Plasma Pioneer: Charles Drew

As the pioneer of modern blood storage and transfusions, Charles Drew demonstrated excellence in education and medical research throughout his life. He was born to to a middle class African American Family in 1904. His father was a carpet layer, and his mother was trained as a teacher. Charles Drew was an outstanding athlete and was awarded an athletics scholarship to attend Amherst College in Massachusetts. Following his undergraduate studies, he worked at Morgan College as a professor and athletic director to earn money for medical school.

One of his most famous quotes was, “Excellence of performance will transcend artificial barriers created by man.”

Here are five key facts about Charles Drew as we celebrate his life and legacy during Black History Month:

Research: While earning his MD at Columbia in the 1930s, he conducted research on blood plasma. He wrote a thesis at the Columbia University Presbyterian Hospital called “Banked Blood” on techniques for processing and storing large quantities of blood. Storing large quantities of blood became known as blood banks. This was especially critical during WW II fro the Allied Forces.

Work: Just before the US entered World War II, Charles Drew went to New York City to work as the Medical Director for the Blood for Britain project. The initiative collected, tested, and transported large quantities of blood plasma for distribution in the United Kingdom. The program operated successfully for five months, with almost 15,000 people donating blood and over 5,500 vials of blood plasma.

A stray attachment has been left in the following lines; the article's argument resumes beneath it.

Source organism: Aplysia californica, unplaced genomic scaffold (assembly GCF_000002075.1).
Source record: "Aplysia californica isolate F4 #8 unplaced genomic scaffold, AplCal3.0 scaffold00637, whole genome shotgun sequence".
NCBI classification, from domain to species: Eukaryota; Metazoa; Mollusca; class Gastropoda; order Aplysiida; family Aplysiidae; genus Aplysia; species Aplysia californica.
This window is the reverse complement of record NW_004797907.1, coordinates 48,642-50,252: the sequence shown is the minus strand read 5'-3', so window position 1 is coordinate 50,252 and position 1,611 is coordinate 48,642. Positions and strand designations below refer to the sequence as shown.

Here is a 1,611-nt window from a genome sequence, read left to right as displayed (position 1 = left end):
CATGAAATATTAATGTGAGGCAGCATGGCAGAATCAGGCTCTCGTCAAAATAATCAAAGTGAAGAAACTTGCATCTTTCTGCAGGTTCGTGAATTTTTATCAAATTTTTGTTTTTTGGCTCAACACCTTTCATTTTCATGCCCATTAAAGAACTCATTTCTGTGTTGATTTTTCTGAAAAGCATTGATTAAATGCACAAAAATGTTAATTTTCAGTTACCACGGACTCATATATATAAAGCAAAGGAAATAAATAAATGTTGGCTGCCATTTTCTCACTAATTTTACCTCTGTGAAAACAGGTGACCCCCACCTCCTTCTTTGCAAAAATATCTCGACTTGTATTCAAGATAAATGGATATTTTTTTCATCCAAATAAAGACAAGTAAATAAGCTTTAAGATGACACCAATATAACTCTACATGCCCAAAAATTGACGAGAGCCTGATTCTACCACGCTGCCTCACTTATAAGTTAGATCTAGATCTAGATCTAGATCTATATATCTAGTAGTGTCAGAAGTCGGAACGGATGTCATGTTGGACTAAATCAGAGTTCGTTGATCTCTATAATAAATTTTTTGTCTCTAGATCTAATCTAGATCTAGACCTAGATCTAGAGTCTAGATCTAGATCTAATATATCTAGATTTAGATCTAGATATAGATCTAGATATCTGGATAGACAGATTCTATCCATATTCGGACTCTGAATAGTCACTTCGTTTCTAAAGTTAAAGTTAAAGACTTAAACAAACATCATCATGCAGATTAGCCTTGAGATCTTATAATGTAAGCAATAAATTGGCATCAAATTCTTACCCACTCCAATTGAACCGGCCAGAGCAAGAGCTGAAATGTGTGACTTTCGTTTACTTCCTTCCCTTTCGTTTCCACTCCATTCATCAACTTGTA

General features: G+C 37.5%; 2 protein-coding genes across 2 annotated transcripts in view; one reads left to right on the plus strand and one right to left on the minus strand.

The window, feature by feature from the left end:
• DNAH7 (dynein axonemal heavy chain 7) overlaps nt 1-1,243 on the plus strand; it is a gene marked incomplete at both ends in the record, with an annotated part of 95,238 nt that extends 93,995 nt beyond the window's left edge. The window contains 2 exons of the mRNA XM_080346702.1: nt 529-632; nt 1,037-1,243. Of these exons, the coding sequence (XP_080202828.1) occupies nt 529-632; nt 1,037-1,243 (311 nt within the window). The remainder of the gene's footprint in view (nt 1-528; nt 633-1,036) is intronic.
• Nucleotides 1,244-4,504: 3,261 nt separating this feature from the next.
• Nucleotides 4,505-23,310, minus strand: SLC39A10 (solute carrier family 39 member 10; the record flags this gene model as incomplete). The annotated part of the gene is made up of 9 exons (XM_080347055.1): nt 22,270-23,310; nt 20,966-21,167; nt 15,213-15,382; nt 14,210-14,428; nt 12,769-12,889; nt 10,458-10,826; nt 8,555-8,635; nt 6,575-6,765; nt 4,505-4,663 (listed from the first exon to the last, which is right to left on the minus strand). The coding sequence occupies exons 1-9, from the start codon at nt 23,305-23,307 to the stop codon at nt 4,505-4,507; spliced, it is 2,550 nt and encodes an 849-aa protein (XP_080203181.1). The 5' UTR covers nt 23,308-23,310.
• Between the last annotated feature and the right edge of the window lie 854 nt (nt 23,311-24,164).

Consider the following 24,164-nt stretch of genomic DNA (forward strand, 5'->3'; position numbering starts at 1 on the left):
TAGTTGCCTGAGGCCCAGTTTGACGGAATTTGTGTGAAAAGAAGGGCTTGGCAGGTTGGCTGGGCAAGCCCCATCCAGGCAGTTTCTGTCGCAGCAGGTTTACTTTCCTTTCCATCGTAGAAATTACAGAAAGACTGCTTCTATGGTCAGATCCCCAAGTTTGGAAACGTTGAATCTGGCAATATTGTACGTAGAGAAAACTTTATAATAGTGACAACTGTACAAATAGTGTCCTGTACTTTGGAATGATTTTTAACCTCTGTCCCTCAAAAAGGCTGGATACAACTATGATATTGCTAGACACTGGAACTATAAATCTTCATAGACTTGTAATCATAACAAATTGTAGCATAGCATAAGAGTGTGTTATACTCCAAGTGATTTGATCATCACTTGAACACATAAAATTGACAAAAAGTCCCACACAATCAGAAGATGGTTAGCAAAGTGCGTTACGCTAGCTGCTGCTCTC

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Death: Beginning in 1939, Dr. Drew began driving to Tuskegee, AL to attend their annual free clinic. In 1950, he was driving with 3 other physicians. He was exhausted from spending the previous night operating and lost control of the vehicle. The vehicle careened into a field and flipped three times. He was pronounced dead 30 minutes after receiving medical attention.

Legacy: Despite a common myth, Charles Drew’s death was not the result of his having been refused a blood transfusion because of his skin color. In addition to the number of K-12 schools and academies named for him, several foundations and medical institutions bear his name. He has also had US postage stamps, Navy vessels and bridges named after him.

We celebrate the life and legacy of Dr. Charles Drew throughout the year. His research and leadership in medicine and life science has directly saved the lives of millions of people across the globe. Like many pioneers, his hard work and dedication will resonate for decades to come.

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